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The inauguration of President Donald Trump spawned a local protest in downtown Rochester Friday and more are planned on Saturday.

On Friday night, about 50 people upset with policies they are concerned will be implemented with the new administration and Congress started marching from the Liberty Pole, heading down Main Street.

Police stopped traffic on East Main, as well as parts of South Avenue, Broad, and Chestnut Street as the protesters marched through the area. There were no other problems reported.

Rochester Mayor Lovely Warren hopes the city can take action soon to update a measure on the books that relates to so-called  'Sanctuary Cities.’  

Warren’s comments come after NY State Attorney General Eric Schneiderman this week issued guidance to local governments on how they can put laws and policies in place to limit their participation in federal immigration enforcement activities under President Donald Trump's new administration.

Sasha-Ann Simons / WXXI News

The inauguration of President Donald Trump was the topic of conversation Friday at a lot of places around Rochester where people usually gather, and barbershops traditionally are  a place to share thoughts and comments.

At Changing Faces Barbershop in Irondequoit, one of the barbers, Kelvin Young, who was among those watching the ceremonies on the TV in the shop, said he hopes President Trump can deliver what he promised as a candidate.

Weekend Connections is a collection of some of the most noteworthy moments from the week on Connections with Evan Dawson. This episode includes conversations about:

  • A local professor's trip to Iraqi Kurdistan and how she views oil as a human rights issue;
  • The dangers and realities of human trafficking;
  • SNAP and food options for people living in poverty;
  • The value of art.

One of the chief arguments over the state budget will be whether to renew an income tax surcharge on New York’s wealthiest.

The state is facing a $3.5 billion deficit, and Gov. Andrew Cuomo wants to add a billion dollars to the state’s public schools. He also wants to offer free tuition at public colleges for families making less than $125,000 a year.

Cuomo said continuing the tax surcharge — known as the millionaires’ tax — is the simplest way to finance all that.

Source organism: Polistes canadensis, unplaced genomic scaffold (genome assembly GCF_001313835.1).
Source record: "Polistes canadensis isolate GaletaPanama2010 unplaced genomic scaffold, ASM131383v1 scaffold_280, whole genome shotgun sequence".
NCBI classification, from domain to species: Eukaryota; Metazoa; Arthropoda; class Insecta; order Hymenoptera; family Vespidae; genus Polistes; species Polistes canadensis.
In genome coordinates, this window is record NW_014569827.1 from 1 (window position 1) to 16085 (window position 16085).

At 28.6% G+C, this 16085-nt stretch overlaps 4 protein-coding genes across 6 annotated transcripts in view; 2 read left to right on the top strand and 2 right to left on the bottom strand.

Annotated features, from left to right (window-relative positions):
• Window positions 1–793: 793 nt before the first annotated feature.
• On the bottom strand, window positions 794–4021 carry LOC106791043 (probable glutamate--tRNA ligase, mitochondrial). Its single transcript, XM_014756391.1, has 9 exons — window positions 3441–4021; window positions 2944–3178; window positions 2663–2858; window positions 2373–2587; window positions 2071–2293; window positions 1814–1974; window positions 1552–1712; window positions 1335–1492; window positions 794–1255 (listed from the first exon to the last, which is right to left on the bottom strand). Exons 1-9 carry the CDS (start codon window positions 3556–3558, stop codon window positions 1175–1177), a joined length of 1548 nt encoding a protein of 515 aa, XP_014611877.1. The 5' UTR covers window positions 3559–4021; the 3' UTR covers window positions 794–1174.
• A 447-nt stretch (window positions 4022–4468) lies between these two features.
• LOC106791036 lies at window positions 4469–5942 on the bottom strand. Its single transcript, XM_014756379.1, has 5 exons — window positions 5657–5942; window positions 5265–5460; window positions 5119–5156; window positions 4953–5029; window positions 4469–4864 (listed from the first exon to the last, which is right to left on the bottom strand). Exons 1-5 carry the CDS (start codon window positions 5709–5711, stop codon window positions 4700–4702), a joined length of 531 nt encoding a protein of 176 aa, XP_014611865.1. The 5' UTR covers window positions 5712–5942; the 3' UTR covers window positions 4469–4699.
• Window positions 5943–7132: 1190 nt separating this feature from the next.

“Frankly we don’t have the resources to lose the millionaires’ revenue now,” Cuomo said.


NPR Politics is listening to President-elect Donald Trump’s inaugural address and fact checking it below.



Keep tabs on everything happening this Inauguration day through our live blog from NPR News and NPR Politics.



NYS Dept of Ag & Markets

ALBANY, N.Y. (AP) — New York state is making $2 million available to local governments and non-profit groups to help in the fight against invasive species.

Gov. Andrew Cuomo's administration announced the funding on Thursday. The grants will support projects which seek to detect, monitor and stop the spread of non-native plants and animals.

Cuomo, a Democrat, says the funding is vital to helping the state control and remove invasive species and prevent them from doing damage to the local environment.

The grants range in size from $11,000 to $100,000.

The race for Rochester’s next mayor kicks off as the first official contender enters the ring. On this edition of Need to Know we’ll learn what James Sheppard will bring to the table that he says Mayor Lovely Warren hasn’t.

The controversy over a development on Monroe Avenue in Brighton continues, with a statement released Thursday by Danny Daniele, whose family has been trying to develop a plaza on that road, near where their restaurant previously operated.

The Daniele family wants to put in a retail plaza there, and the proposal for a Whole Foods grocery store has resulted in pushback from some people in the area over traffic and other concerns.

Now, Danny Daniele says that the developers plan to remove the possibility of putting in a Chick-Fil-A restaurant from that plaza.